Early one morning in late February of 2014, after walking around Peaceful Waters Sanctuary photographing flora and fauna of interest, I was approaching the only entrance/exit when I spotted a Bandana-of-the-Everglades flower at the water’s edge. The yellow flower against the blue water background was striking and so I took several shots of it from different perspectives. As I was removing my camera from the tripod about to call it a morning and exit PWS, I looked up to see a large bird flying directly towards me from 50 yards away. I couldn’t make out what kind of bird it was beyond it being a very large bird. It was five feet off the ground and flying right at me blocking my only exit. I wasn’t alarmed as I was too busy trying to identify it. Then at about 20 yards I noticed the red crown and knew it was a Sandhill Crane.
The flight path hadn’t changed and it continued flying at me. I was thrilled to see it coming so close. I had on two previous occasions photographed Sandhill Cranes including a family of cranes last winter. This however was not a behavior I had ever witnessed. I quickly looked around to see if there was another crane in the vicinity that I had mistakenly encroached upon, but there wasn’t. I watched as it came at me from 12 feet away and I pivoted to the side to avoid an inevitable collision. It landed two feet from me and looked at me through its eye on the side of its head closest to me. I stood motionless. It turned around to face me and glanced at my tripod as I moved it in between us. The tripod had long skinny black legs much like that of the crane. I was looking at the long beak and thinking it could really do some damage if I wasn’t careful and if it were so inclined. I remained calm and the crane remained calm but curious. It was interested in my three long skinny legs (tripod of course) and began to lower its head and peck at them. Then it noticed the rubber tip on the end and pecked at it several times. It moved its head and looked at my boat shoes and began to peck at one of them. Not hard enough to cause discomfort but it certainly had my full attention as it moved from the shoe to the rawhide shoe lace and then began to tug at it. This is amazing I thought to myself.
I had a telephoto lens on my camera which made taking photos impossible at such a close distance. As if it had finished its inspection of me, its head rose up and we were so close I could see every detail on it, including the grains of sand on its bill. It was looking me in the eye and I spoke softly saying, “You are beautiful”. In an instant I knew this was a chance encounter and one that shouldn’t be prolonged for the crane’s safety. I didn’t want the crane to think that all people would treat its approach with the same greeting as I had just done. I began backing up towards the exit. It followed me closely but I was able to put enough distance between us to get off a few shots with the camera strapped around my neck. I was wondering why in all my years of photographing nature and wildlife I had not experienced this level of curiosity from a sandhill crane. As I moved closer to the exit the crane kept coming. When I got to the exit I stopped and the crane stopped. I moved the tripod from between us and turned and walked out the open exit. I glanced back to see the crane walking back from where it had first come. Then I wondered if it had a young crane that it was protecting which might explain the behavior I had just witnessed. There was no evidence of this and so I was left wondering.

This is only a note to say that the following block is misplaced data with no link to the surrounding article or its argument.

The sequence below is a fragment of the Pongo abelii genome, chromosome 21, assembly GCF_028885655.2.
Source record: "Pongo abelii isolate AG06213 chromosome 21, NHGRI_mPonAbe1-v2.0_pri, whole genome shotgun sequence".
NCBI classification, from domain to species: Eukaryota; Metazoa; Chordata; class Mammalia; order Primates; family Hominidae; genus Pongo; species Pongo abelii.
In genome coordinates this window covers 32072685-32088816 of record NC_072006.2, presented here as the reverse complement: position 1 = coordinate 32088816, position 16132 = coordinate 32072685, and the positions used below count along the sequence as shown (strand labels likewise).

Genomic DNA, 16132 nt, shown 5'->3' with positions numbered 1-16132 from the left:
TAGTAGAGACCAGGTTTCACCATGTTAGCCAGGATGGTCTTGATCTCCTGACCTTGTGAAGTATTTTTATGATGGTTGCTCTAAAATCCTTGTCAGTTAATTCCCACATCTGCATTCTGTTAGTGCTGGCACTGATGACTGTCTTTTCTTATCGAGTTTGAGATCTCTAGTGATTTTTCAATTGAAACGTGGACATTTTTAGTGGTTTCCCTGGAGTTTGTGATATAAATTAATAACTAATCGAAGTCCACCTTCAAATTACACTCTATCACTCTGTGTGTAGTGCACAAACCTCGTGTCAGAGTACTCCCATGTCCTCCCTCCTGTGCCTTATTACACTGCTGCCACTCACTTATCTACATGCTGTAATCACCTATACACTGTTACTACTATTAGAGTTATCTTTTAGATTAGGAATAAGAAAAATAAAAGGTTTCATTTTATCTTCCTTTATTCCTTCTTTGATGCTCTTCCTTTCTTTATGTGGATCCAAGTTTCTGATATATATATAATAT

As I was loading my gear to head home, I was reflecting on what had just happened. I was thankful for the experience. This particular morning, I got up, gathered my gear, and headed to Peaceful Waters Sanctuary to explore. Never did I imagine what was in store for me. What I discovered there was a gift that was a renewal for my enthusiasm of getting into nature and photographing it. You just never know what you’ll discover and learn about nature and yourself. I consider myself a conservation photographer recording flora and fauna in a non consumptive manner for others to enjoy and care enough about to preserve. The encounter was not normal for either the sandhill crane or me. It was inspiring for me and I hoped not going to be a recurring event for the crane.
On April 4, 2014, I went to Peaceful Waters Sanctuary and I photographed a family of sandhill cranes walking towards me on a land dyke. There was no hesitation in their approach even with the newest member of the family in tow. From 20 yards away I knew they were going to walk right up to me so I turned around to remove myself from their path. Sandhill cranes should never feel comfortable around humans nor let their guard down. Florida’s sandhill cranes are a threatened species that do not adjust well to changed environments and high human populations. Add to this, only Nebraska has outlawed hunting sandhill cranes. Kentucky has a hunting season for them and Tennessee has recently added one.